Alan Turing – A Centenary Celebration

25 Jun

Alan Turing – 23/06/1912 to 07/06/1954

Alan Turing was born on 23rd June 1912 in Maida Vale, London. He was a mathematical genius and made a Fellow of Kings at the age of 22 on the strength of his dissertation proving the Central Limit Theorem. At the start of World War II he was drafted to work on Cryptanalysis at Bletchley Park and set to work on the German Enigma code. It is not unrealistic to say that without Turing’s contribution the outcome of the war may have been very different……

The Father of Computing……

In an early paper written by Alan Turing he laid out the basics of how an electronic computer would work and the theoretical limits of what they could achieve, a thesis upon which all modern computers work. Ironically, it was the death of a childhood friend, with whom Turing was in love, which inspired his work on computers and the possibility that the human mind could live on inside a machine. In 1952 when he was convicted of ‘gross indecency’ for committing a Homosexual act, under Section 11 of the Criminal Law Amendment Act 1885, Turing was given a choice between imprisonment or probation on condition that he was to be ‘chemically castrated’. He chose the latter and it is widely believed that it was this that was to lead to his suicide two years later, although rumours that the Secret Service had him killed because they considered him a threat to National Security are rife. Whatever you believe, Alan Turing died because of who he was, not what he knew……

What If……

If Alan Turing had not lost someone he cared deeply for when he was young, he may have never turned his thoughts to computation and chosen a different path. The ‘Code Breakers’ at Bletchley Park may have not had the benefit of his genius and the war may have ended differently. It was not until many years after his death that Alan Turing got the recognition he clearly deserved for his contribution to the war effort……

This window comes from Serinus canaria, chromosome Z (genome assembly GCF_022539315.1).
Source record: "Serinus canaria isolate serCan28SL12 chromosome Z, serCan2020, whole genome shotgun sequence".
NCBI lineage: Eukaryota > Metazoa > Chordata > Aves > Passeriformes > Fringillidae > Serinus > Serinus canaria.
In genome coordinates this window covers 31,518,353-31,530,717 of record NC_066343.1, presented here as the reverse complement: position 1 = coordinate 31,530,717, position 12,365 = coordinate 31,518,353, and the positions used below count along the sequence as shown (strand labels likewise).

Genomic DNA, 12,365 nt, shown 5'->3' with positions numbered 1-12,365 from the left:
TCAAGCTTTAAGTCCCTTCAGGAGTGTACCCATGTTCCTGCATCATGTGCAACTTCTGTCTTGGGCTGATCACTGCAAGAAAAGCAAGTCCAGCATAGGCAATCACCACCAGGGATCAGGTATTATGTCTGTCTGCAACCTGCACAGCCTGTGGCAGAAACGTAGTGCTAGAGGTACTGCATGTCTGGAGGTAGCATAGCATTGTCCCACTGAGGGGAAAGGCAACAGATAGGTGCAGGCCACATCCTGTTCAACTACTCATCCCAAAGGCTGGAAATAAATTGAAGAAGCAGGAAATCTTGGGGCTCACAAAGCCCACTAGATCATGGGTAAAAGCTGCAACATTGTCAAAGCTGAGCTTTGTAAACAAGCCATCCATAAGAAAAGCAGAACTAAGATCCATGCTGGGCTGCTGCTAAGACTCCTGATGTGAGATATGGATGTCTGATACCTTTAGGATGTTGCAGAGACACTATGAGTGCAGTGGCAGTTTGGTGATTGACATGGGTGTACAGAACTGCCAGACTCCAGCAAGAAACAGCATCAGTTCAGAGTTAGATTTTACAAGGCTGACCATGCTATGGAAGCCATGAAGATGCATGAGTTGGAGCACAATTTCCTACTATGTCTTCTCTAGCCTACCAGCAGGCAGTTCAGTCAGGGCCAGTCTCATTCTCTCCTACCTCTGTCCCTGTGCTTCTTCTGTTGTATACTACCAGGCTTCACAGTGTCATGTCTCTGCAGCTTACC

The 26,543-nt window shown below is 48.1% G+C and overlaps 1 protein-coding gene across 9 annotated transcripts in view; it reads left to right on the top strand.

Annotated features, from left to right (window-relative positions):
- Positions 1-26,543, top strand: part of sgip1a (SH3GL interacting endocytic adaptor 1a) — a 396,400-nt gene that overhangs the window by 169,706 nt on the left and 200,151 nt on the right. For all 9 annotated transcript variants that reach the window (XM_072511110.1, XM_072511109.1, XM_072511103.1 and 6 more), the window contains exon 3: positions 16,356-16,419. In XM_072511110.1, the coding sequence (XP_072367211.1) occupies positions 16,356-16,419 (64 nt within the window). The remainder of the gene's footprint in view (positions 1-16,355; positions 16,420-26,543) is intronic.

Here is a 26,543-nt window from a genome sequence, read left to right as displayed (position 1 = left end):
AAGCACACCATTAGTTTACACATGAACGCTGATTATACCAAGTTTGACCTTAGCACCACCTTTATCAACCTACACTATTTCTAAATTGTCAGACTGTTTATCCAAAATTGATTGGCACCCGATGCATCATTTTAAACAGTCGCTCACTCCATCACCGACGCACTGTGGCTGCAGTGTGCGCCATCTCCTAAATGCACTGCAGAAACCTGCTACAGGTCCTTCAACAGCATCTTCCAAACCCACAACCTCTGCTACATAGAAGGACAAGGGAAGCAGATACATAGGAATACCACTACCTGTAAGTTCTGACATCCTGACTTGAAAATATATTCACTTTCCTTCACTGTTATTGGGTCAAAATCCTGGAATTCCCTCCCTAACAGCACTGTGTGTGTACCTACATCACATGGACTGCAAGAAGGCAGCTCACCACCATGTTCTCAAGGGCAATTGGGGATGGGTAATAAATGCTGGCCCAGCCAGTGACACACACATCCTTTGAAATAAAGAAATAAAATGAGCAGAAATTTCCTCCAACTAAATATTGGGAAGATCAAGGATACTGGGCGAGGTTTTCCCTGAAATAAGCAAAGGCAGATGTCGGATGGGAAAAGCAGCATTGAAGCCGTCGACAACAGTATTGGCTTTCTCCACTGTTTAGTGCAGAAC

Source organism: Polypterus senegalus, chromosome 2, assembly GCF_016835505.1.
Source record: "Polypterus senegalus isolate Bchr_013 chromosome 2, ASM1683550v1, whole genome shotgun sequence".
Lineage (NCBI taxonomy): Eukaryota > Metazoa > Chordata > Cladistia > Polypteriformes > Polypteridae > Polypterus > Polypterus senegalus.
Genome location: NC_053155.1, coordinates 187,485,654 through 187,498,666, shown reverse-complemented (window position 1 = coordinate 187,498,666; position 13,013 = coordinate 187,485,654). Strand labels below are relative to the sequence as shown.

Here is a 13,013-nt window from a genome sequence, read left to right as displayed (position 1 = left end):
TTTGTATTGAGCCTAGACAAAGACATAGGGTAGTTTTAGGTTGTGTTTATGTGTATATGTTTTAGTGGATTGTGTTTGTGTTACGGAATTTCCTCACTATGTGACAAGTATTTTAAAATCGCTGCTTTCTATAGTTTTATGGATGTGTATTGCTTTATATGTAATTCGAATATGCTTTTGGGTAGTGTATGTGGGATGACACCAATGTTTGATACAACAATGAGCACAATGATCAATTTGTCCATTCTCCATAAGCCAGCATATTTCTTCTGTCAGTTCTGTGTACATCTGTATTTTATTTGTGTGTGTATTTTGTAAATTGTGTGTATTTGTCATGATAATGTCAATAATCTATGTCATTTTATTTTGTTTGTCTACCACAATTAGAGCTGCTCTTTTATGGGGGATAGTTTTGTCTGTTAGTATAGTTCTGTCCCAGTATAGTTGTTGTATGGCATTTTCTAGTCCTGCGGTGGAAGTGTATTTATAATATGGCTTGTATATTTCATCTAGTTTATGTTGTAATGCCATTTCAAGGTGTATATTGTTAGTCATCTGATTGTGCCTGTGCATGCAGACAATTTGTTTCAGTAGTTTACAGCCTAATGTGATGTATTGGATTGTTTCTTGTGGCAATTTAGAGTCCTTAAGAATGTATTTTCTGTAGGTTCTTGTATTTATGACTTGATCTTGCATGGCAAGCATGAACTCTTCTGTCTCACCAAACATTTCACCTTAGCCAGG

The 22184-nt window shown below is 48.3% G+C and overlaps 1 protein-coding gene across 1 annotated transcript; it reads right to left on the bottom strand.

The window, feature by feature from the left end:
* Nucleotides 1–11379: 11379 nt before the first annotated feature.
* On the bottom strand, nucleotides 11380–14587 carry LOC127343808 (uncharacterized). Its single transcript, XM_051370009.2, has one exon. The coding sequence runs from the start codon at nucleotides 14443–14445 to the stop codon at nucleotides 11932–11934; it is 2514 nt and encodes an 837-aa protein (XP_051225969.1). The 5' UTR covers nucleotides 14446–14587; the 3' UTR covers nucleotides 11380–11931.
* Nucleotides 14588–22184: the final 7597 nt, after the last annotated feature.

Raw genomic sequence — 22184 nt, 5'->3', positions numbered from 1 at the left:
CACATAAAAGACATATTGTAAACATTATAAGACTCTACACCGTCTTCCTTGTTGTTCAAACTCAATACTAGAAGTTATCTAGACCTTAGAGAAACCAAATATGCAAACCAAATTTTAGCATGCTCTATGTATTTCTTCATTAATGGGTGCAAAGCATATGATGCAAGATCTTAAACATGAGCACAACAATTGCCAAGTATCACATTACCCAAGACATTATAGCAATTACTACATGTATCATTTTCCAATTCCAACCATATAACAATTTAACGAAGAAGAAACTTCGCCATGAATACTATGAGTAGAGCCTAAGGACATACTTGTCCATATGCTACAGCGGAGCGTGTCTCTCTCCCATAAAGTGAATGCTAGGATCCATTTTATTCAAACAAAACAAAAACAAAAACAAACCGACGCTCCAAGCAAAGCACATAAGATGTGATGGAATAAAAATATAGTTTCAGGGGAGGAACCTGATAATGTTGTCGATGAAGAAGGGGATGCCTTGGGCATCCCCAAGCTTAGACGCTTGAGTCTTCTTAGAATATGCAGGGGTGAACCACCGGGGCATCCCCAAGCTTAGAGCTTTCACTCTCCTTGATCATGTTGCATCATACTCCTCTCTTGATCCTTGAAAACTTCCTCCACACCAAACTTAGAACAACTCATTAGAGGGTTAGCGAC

An Apology……

In September 2009 after receiving a petition containing thousands of signatures urging the British Government to posthumously apologise for prosecuting Alan for homosexuality, Prime Minister Gordon Brown described the treatment of Alan Turing as “Appalling”. However, despite numerous pleas backed up with petitions signed by thousands, in 2011 Lord McNally said; “A posthumous pardon was not considered appropriate as Alan Turing was properly convicted of what at the time was a criminal offence”, adding “He would have known that this offence was against the law and that he would be prosecuted”. That’s the thanks you can expect for serving your country if you happen to love someone of the same sex……

Alan Turing was a genius, a hero, a forward thinker and a gay man. And for all of those things, Alan we are proud of you……


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One Response to “Alan Turing – A Centenary Celebration”

  1. Steve Walker December 14, 2012 at 11:02 pm #

    Reblogged this on A Dripping Tap's Blog and commented:

    As the subject of a pardon for Alan Turin is in today’s news, here’s something I wrote in June

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